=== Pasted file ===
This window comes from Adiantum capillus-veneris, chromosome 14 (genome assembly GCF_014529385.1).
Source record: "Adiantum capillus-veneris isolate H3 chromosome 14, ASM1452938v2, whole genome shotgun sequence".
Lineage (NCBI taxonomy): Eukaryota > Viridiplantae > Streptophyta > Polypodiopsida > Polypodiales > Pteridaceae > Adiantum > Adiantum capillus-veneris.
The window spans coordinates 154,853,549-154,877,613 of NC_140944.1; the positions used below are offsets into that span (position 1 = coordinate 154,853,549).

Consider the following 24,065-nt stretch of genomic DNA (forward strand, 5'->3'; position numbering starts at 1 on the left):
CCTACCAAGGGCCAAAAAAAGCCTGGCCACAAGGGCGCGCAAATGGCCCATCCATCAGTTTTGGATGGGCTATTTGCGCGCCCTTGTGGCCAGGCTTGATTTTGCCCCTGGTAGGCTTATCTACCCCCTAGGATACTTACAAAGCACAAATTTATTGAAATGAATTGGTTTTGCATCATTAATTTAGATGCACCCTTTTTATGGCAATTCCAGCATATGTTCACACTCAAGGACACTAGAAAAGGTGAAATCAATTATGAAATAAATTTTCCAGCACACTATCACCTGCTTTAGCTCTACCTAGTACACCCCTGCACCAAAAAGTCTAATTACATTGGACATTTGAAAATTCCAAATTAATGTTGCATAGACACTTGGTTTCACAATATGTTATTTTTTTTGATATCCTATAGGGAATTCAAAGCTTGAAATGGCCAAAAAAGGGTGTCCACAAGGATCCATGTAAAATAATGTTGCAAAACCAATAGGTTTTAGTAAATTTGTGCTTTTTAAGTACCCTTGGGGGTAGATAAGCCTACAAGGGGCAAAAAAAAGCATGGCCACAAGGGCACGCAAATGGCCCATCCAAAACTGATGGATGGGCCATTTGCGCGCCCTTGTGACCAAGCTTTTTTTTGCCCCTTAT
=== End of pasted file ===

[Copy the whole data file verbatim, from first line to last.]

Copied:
This window comes from Adiantum capillus-veneris, chromosome 14 (genome assembly GCF_014529385.1).
Source record: "Adiantum capillus-veneris isolate H3 chromosome 14, ASM1452938v2, whole genome shotgun sequence".
Lineage (NCBI taxonomy): Eukaryota > Viridiplantae > Streptophyta > Polypodiopsida > Polypodiales > Pteridaceae > Adiantum > Adiantum capillus-veneris.
The window spans coordinates 154,853,549-154,877,613 of NC_140944.1; the positions used below are offsets into that span (position 1 = coordinate 154,853,549).

Consider the following 24,065-nt stretch of genomic DNA (forward strand, 5'->3'; position numbering starts at 1 on the left):
CCTACCAAGGGCCAAAAAAAGCCTGGCCACAAGGGCGCGCAAATGGCCCATCCATCAGTTTTGGATGGGCTATTTGCGCGCCCTTGTGGCCAGGCTTGATTTTGCCCCTGGTAGGCTTATCTACCCCCTAGGATACTTACAAAGCACAAATTTATTGAAATGAATTGGTTTTGCATCATTAATTTAGATGCACCCTTTTTATGGCAATTCCAGCATATGTTCACACTCAAGGACACTAGAAAAGGTGAAATCAATTATGAAATAAATTTTCCAGCACACTATCACCTGCTTTAGCTCTACCTAGTACACCCCTGCACCAAAAAGTCTAATTACATTGGACATTTGAAAATTCCAAATTAATGTTGCATAGACACTTGGTTTCACAATATGTTATTTTTTTTGATATCCTATAGGGAATTCAAAGCTTGAAATGGCCAAAAAAGGGTGTCCACAAGGATCCATGTAAAATAATGTTGCAAAACCAATAGGTTTTAGTAAATTTGTGCTTTTTAAGTACCCTTGGGGGTAGATAAGCCTACAAGGGGCAAAAAAAAGCATGGCCACAAGGGCACGCAAATGGCCCATCCAAAACTGATGGATGGGCCATTTGCGCGCCCTTGTGACCAAGCTTTTTTTTGCCCCTTAT